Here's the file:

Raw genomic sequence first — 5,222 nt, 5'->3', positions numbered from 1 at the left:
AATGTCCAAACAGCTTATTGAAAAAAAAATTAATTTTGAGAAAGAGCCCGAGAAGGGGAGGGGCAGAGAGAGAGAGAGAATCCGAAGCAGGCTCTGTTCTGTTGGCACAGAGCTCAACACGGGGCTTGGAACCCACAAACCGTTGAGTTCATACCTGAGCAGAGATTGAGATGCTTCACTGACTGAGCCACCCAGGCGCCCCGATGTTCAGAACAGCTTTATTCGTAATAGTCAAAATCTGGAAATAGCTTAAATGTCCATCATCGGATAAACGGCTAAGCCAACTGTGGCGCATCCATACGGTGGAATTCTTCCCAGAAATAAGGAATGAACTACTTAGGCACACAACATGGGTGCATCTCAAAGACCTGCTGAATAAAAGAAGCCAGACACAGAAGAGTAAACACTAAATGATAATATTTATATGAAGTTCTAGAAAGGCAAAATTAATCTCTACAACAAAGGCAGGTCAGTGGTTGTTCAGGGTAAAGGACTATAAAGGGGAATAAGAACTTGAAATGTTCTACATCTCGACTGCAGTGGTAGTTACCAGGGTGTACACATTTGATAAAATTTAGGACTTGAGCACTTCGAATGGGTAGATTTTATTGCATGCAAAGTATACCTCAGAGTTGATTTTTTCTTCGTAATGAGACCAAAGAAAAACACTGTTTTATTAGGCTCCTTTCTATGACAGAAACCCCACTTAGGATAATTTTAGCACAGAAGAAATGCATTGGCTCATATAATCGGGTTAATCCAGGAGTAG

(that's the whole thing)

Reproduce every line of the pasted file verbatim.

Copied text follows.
Raw genomic sequence first — 5,222 nt, 5'->3', positions numbered from 1 at the left:
AATGTCCAAACAGCTTATTGAAAAAAAAATTAATTTTGAGAAAGAGCCCGAGAAGGGGAGGGGCAGAGAGAGAGAGAGAATCCGAAGCAGGCTCTGTTCTGTTGGCACAGAGCTCAACACGGGGCTTGGAACCCACAAACCGTTGAGTTCATACCTGAGCAGAGATTGAGATGCTTCACTGACTGAGCCACCCAGGCGCCCCGATGTTCAGAACAGCTTTATTCGTAATAGTCAAAATCTGGAAATAGCTTAAATGTCCATCATCGGATAAACGGCTAAGCCAACTGTGGCGCATCCATACGGTGGAATTCTTCCCAGAAATAAGGAATGAACTACTTAGGCACACAACATGGGTGCATCTCAAAGACCTGCTGAATAAAAGAAGCCAGACACAGAAGAGTAAACACTAAATGATAATATTTATATGAAGTTCTAGAAAGGCAAAATTAATCTCTACAACAAAGGCAGGTCAGTGGTTGTTCAGGGTAAAGGACTATAAAGGGGAATAAGAACTTGAAATGTTCTACATCTCGACTGCAGTGGTAGTTACCAGGGTGTACACATTTGATAAAATTTAGGACTTGAGCACTTCGAATGGGTAGATTTTATTGCATGCAAAGTATACCTCAGAGTTGATTTTTTCTTCGTAATGAGACCAAAGAAAAACACTGTTTTATTAGGCTCCTTTCTATGACAGAAACCCCACTTAGGATAATTTTAGCACAGAAGAAATGCATTGGCTCATATAATCGGGTTAATCCAGGAGTAG